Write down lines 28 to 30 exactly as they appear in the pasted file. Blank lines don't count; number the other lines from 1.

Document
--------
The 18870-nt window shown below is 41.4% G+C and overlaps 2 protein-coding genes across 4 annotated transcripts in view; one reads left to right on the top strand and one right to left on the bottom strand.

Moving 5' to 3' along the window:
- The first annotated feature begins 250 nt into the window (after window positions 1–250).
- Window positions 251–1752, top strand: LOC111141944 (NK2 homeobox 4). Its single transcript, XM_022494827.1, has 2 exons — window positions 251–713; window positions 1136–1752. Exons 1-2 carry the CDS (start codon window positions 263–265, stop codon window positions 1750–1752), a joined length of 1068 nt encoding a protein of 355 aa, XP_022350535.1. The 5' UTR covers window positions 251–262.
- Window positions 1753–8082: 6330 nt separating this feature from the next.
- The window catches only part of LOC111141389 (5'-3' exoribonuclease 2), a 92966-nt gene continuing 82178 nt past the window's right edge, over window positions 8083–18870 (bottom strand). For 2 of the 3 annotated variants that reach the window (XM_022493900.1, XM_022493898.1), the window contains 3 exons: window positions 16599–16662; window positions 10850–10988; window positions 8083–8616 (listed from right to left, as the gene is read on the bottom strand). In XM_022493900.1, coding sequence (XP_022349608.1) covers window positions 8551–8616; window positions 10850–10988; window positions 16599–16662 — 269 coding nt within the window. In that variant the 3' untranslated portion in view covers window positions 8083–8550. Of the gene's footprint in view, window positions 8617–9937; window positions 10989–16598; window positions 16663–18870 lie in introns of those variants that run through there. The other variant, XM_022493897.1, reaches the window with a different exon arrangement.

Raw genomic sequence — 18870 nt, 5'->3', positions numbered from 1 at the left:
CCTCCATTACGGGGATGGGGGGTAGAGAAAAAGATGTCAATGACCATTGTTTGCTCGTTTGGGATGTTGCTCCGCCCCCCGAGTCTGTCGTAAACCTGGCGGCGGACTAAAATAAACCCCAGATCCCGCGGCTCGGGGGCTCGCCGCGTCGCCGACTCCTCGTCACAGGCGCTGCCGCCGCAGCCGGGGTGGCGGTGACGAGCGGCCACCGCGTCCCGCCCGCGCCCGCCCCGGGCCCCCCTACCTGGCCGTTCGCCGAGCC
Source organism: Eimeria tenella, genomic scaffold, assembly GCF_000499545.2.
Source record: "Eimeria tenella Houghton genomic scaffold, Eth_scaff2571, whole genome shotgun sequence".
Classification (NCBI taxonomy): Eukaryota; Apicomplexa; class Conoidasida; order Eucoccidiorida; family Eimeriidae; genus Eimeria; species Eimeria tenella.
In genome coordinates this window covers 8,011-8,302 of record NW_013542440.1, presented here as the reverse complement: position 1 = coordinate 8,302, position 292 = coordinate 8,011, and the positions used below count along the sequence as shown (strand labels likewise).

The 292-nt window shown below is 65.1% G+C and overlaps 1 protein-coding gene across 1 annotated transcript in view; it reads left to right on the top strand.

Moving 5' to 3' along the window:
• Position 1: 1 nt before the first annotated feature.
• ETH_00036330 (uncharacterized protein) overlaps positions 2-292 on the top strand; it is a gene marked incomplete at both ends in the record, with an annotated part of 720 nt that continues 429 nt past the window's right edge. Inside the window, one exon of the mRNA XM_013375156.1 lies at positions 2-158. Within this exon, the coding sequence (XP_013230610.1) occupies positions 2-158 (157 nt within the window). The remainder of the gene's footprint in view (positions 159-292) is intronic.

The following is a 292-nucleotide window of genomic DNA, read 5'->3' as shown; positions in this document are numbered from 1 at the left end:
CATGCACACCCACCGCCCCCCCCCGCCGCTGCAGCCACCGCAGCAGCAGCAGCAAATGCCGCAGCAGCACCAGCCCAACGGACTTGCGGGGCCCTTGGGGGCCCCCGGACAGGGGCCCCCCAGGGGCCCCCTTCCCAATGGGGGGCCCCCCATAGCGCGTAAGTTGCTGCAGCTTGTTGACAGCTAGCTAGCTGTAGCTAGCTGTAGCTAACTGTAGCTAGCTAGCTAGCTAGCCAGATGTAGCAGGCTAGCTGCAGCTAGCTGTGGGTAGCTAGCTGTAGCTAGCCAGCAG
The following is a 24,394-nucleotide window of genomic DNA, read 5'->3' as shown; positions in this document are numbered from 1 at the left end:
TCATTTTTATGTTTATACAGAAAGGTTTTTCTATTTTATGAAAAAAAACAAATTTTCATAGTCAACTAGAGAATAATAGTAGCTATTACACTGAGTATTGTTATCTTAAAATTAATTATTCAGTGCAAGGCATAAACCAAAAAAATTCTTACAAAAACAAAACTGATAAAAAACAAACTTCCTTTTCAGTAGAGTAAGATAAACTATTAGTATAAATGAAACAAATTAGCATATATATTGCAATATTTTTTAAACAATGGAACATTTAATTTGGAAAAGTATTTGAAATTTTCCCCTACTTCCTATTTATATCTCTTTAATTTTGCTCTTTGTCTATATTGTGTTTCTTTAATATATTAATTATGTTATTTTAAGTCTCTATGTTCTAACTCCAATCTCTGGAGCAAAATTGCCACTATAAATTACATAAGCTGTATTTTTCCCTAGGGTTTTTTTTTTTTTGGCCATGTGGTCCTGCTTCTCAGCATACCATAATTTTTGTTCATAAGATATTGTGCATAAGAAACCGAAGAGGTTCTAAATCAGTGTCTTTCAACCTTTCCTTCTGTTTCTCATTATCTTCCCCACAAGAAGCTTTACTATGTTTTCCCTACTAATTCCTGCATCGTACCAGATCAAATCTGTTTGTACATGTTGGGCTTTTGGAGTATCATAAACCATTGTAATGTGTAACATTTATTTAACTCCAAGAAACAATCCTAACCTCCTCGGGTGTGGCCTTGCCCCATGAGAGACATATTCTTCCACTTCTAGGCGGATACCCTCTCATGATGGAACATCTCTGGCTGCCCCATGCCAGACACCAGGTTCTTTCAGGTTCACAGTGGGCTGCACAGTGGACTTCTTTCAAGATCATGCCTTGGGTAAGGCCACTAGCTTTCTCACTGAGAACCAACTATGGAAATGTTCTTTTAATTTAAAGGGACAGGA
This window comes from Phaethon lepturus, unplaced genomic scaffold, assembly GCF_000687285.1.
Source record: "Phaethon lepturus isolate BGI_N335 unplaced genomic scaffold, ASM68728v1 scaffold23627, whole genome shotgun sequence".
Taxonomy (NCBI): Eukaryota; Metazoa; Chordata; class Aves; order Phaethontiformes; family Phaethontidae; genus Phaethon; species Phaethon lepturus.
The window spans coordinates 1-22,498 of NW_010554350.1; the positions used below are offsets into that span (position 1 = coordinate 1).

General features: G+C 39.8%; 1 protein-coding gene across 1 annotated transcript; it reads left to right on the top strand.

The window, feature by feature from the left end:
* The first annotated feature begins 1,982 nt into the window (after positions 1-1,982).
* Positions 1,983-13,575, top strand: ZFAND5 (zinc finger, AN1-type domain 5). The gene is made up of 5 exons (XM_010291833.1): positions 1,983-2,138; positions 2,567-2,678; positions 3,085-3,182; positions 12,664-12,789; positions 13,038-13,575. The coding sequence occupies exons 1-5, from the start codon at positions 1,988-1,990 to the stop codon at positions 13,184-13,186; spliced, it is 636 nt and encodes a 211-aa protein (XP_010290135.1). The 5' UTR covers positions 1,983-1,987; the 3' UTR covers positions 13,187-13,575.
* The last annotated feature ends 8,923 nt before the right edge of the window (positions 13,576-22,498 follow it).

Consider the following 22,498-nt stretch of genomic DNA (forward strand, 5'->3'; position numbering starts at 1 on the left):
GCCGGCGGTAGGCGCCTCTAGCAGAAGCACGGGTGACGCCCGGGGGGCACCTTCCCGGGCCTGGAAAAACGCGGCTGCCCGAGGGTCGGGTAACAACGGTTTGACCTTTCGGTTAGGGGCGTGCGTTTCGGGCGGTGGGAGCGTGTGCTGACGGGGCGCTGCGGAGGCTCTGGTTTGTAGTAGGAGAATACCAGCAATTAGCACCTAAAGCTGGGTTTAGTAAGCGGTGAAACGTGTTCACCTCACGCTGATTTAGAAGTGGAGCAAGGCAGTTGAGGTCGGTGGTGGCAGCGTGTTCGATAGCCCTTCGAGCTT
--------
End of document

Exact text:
* Positions 1,983-13,575, top strand: ZFAND5 (zinc finger, AN1-type domain 5). The gene is made up of 5 exons (XM_010291833.1): positions 1,983-2,138; positions 2,567-2,678; positions 3,085-3,182; positions 12,664-12,789; positions 13,038-13,575. The coding sequence occupies exons 1-5, from the start codon at positions 1,988-1,990 to the stop codon at positions 13,184-13,186; spliced, it is 636 nt and encodes a 211-aa protein (XP_010290135.1). The 5' UTR covers positions 1,983-1,987; the 3' UTR covers positions 13,187-13,575.
* The last annotated feature ends 8,923 nt before the right edge of the window (positions 13,576-22,498 follow it).

Consider the following 22,498-nt stretch of genomic DNA (forward strand, 5'->3'; position numbering starts at 1 on the left):